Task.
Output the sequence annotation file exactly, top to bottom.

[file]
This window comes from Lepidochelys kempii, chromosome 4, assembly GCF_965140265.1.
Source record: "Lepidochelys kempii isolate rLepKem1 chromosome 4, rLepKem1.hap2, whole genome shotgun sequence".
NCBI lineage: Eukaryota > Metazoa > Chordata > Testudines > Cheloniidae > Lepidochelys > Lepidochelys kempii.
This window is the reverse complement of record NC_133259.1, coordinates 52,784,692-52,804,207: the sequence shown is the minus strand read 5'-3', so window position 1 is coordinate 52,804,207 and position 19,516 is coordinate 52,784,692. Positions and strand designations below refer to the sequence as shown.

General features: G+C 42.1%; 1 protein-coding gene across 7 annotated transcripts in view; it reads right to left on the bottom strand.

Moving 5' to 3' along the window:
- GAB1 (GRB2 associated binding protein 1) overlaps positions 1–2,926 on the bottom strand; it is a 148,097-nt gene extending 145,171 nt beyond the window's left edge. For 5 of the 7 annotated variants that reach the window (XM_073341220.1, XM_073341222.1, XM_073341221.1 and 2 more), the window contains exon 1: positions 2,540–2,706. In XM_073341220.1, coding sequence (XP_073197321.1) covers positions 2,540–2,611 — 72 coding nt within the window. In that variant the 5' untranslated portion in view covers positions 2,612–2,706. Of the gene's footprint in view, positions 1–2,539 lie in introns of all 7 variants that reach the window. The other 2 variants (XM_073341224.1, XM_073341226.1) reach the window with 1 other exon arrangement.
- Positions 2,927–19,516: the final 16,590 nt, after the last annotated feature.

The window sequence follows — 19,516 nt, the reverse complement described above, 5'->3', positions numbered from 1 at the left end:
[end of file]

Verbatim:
This window comes from Lepidochelys kempii, chromosome 4, assembly GCF_965140265.1.
Source record: "Lepidochelys kempii isolate rLepKem1 chromosome 4, rLepKem1.hap2, whole genome shotgun sequence".
NCBI lineage: Eukaryota > Metazoa > Chordata > Testudines > Cheloniidae > Lepidochelys > Lepidochelys kempii.
This window is the reverse complement of record NC_133259.1, coordinates 52,784,692-52,804,207: the sequence shown is the minus strand read 5'-3', so window position 1 is coordinate 52,804,207 and position 19,516 is coordinate 52,784,692. Positions and strand designations below refer to the sequence as shown.

General features: G+C 42.1%; 1 protein-coding gene across 7 annotated transcripts in view; it reads right to left on the bottom strand.

Moving 5' to 3' along the window:
- GAB1 (GRB2 associated binding protein 1) overlaps positions 1–2,926 on the bottom strand; it is a 148,097-nt gene extending 145,171 nt beyond the window's left edge. For 5 of the 7 annotated variants that reach the window (XM_073341220.1, XM_073341222.1, XM_073341221.1 and 2 more), the window contains exon 1: positions 2,540–2,706. In XM_073341220.1, coding sequence (XP_073197321.1) covers positions 2,540–2,611 — 72 coding nt within the window. In that variant the 5' untranslated portion in view covers positions 2,612–2,706. Of the gene's footprint in view, positions 1–2,539 lie in introns of all 7 variants that reach the window. The other 2 variants (XM_073341224.1, XM_073341226.1) reach the window with 1 other exon arrangement.
- Positions 2,927–19,516: the final 16,590 nt, after the last annotated feature.

The window sequence follows — 19,516 nt, the reverse complement described above, 5'->3', positions numbered from 1 at the left end: